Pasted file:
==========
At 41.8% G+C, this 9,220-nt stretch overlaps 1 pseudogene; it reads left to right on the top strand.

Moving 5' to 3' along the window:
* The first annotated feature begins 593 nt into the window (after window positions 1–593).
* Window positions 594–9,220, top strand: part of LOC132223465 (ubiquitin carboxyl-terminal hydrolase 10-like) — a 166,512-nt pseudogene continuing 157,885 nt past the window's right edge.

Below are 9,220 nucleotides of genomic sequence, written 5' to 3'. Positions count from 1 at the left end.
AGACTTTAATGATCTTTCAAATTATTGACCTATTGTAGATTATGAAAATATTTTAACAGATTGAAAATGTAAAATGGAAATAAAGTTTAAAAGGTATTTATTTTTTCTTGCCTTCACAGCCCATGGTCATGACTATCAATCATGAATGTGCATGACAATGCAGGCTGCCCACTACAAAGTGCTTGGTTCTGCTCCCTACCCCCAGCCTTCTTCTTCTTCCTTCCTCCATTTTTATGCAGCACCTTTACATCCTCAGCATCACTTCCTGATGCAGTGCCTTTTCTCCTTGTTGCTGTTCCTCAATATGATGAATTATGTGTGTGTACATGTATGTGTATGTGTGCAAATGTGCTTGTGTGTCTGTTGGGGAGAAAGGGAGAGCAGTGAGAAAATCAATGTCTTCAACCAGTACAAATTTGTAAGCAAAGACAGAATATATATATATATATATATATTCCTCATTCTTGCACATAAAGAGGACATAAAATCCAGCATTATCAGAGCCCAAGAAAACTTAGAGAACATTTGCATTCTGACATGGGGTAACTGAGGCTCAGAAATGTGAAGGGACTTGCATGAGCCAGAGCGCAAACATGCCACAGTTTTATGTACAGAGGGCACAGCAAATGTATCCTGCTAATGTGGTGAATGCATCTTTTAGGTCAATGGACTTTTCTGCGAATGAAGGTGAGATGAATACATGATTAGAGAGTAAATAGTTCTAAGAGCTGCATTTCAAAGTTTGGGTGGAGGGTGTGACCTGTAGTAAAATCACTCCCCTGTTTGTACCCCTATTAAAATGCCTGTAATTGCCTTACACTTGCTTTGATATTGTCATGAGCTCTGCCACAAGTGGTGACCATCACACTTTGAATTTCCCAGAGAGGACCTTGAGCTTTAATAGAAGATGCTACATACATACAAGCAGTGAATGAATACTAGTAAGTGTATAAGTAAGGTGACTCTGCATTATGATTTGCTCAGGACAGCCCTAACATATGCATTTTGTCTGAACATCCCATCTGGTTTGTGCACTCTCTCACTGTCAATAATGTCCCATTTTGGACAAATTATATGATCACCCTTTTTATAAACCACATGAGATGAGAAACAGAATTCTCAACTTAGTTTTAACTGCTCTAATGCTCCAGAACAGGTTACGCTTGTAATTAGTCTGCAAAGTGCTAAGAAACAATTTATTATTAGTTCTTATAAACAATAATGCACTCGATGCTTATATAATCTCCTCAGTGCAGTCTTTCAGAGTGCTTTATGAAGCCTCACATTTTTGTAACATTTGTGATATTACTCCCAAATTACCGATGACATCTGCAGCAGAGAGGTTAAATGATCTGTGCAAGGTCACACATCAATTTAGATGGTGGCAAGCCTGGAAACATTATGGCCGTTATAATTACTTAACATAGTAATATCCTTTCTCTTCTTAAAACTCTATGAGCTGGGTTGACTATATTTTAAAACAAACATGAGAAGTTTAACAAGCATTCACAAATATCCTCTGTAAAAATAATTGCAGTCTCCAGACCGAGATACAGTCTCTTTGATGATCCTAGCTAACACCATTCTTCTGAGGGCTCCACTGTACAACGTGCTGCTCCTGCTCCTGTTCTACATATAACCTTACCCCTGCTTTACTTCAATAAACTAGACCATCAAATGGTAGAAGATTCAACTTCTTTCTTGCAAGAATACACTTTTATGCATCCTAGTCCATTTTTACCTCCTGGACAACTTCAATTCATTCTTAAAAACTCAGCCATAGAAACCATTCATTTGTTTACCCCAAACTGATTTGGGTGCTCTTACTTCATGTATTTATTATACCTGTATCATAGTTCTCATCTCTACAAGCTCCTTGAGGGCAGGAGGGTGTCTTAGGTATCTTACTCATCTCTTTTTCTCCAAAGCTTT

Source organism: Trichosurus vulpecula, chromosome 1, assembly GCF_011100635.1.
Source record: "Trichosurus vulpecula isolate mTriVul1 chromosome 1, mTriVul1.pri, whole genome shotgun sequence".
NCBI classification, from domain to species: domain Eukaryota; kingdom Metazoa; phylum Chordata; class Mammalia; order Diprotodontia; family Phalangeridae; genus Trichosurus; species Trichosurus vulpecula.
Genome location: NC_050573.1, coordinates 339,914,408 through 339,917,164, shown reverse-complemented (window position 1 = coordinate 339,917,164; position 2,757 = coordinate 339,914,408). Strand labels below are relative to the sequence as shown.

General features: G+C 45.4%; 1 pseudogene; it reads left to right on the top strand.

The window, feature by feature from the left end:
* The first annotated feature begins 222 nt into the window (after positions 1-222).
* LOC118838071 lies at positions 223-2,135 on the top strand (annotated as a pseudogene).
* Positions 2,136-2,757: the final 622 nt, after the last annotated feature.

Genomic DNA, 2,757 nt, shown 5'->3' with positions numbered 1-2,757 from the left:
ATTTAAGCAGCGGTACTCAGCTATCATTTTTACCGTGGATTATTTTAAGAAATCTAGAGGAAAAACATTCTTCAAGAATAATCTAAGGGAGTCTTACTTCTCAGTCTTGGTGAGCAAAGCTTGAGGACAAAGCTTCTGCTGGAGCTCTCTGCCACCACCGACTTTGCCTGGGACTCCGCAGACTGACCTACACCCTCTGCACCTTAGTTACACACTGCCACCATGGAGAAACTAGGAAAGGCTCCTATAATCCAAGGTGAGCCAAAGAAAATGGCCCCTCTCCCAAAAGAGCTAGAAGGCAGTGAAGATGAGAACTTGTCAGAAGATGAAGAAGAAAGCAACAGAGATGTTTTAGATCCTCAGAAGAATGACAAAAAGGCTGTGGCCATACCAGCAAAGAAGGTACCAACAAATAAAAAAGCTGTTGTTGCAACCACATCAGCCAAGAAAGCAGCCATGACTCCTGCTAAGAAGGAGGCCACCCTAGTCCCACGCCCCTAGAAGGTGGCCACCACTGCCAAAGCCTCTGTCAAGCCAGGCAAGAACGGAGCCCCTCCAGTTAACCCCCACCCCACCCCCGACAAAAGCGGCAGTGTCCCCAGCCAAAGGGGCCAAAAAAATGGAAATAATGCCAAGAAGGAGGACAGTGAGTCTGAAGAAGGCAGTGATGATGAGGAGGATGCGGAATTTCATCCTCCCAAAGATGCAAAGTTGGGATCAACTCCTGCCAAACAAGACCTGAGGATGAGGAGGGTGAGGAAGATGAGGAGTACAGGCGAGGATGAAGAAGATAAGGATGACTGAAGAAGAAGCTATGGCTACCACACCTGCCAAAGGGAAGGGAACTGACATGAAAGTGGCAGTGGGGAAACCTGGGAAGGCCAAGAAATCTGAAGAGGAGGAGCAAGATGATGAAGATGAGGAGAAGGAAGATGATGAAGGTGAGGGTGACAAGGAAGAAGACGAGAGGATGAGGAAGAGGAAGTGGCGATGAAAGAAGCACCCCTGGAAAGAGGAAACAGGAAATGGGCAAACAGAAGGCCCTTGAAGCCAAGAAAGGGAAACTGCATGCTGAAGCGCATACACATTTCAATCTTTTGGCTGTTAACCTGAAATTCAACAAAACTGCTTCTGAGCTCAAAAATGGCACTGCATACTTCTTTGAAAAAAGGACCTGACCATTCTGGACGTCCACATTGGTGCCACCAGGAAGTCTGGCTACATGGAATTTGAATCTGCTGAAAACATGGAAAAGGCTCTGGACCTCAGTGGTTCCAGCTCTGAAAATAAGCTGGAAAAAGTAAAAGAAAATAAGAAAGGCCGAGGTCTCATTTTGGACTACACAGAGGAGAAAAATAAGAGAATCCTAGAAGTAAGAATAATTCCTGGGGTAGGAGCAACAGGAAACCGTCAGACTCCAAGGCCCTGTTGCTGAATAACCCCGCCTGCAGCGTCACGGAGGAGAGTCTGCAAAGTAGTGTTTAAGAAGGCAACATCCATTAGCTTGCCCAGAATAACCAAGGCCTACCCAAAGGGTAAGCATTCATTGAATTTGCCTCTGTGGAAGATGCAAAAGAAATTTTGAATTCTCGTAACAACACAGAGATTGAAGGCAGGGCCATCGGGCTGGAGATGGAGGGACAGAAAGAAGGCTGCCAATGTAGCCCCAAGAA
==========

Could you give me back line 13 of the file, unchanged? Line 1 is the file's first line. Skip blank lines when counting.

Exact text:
* The first annotated feature begins 222 nt into the window (after positions 1-222).